Public opinion towards the lay magistracy and the sentencing council guideline: the effects of information on attitudes
Roberts, J.V. and Hough, Mike and Jackson, J. and Gerber, M.M. (2012) Public opinion towards the lay magistracy and the sentencing council guideline: the effects of information on attitudes. British Journal of Criminology 52 (6), pp. 1072-1091. ISSN 0007-0955.
Public opinion surveys have long documented public criticism of ‘lenient’ sentencers. There are two principal perceptions contributing to negative attitudes: a lack of community input and the view that sentencers determine sentence according to their own views. This study embeds an experimental design within a representative survey of respondents in England and Wales (n = 1,004), supplemented by laboratory-based work (n = 230) and focus groups. Results demonstrated that the public is ill-informed about both the magistracy and the sentencing guidelines. In addition, providing information about sentencing changed public attitudes to sentencing and reduced public punitiveness. Respondents were less critical of disposals and less punitive in their own sentence recommendations when they had been given context about the structure of sentencing.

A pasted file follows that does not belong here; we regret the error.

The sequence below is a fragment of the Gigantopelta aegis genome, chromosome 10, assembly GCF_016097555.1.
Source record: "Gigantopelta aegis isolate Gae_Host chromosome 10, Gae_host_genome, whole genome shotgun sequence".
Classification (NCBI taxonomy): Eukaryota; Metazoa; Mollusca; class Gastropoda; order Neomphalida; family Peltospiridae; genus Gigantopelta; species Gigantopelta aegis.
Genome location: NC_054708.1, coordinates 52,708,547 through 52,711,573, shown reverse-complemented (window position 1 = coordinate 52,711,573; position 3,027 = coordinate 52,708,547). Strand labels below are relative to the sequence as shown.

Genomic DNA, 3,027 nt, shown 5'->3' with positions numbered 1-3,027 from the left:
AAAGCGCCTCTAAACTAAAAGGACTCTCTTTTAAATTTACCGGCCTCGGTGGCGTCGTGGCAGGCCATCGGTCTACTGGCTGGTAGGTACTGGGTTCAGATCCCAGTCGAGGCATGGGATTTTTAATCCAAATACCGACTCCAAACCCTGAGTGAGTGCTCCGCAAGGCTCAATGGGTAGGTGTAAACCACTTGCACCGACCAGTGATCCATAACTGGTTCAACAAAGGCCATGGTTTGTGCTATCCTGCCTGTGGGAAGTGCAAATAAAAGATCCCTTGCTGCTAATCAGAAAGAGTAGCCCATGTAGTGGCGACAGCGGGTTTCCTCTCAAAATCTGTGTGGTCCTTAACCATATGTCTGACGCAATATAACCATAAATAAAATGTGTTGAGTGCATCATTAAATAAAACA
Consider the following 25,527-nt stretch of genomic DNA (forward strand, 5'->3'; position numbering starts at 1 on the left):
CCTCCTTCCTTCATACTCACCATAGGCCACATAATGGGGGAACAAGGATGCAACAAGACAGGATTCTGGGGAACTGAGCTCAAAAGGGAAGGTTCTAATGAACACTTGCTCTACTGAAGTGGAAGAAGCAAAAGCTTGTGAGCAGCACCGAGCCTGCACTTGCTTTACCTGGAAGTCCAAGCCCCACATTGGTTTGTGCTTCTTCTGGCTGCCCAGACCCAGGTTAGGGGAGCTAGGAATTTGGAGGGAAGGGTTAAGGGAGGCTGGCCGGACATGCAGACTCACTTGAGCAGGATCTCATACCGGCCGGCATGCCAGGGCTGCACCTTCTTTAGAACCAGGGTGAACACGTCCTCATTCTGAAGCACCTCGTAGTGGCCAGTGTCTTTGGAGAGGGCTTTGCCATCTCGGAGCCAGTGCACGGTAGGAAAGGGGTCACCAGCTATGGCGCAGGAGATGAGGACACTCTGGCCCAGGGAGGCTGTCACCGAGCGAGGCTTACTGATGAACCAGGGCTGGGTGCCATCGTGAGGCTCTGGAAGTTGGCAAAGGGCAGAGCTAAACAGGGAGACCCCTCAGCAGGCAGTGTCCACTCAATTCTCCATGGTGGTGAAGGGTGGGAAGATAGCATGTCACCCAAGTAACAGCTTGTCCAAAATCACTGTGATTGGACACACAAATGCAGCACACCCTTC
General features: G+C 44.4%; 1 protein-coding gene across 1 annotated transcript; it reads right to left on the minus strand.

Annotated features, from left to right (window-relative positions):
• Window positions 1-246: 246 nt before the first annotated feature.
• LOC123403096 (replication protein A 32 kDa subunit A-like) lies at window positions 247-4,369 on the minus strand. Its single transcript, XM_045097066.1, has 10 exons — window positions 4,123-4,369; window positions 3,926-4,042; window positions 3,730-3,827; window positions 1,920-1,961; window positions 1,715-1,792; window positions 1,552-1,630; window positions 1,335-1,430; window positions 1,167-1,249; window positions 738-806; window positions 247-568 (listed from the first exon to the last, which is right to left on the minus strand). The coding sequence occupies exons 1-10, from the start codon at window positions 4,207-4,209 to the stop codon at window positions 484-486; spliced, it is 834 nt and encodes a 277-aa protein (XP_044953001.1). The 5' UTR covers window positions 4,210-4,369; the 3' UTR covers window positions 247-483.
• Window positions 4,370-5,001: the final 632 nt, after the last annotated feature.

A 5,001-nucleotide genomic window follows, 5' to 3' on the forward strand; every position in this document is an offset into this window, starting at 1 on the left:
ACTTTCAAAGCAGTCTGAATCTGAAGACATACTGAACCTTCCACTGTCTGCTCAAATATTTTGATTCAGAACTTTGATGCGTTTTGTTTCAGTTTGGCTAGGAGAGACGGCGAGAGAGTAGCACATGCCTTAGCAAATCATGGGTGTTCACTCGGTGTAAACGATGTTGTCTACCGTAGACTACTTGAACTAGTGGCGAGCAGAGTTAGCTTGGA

|Additional Information:||This is a pre-copy-editing, author-produced PDF of an article accepted for publication in British Journal of Criminology following peer review. The definitive publisher-authenticated version is available online at: http://dx.doi.org/10.1093/bjc/azs024|
|Keyword(s) / Subject(s):||sentencing, public opinion|
|School:||Birkbeck Schools and Departments > School of Law|
|Research Centre:||Criminal Policy Research, Institute for|
|Date Deposited:||21 Aug 2012 09:24|
|Last Modified:||05 Dec 2016 16:23|
Additional statistics are available via IRStats2.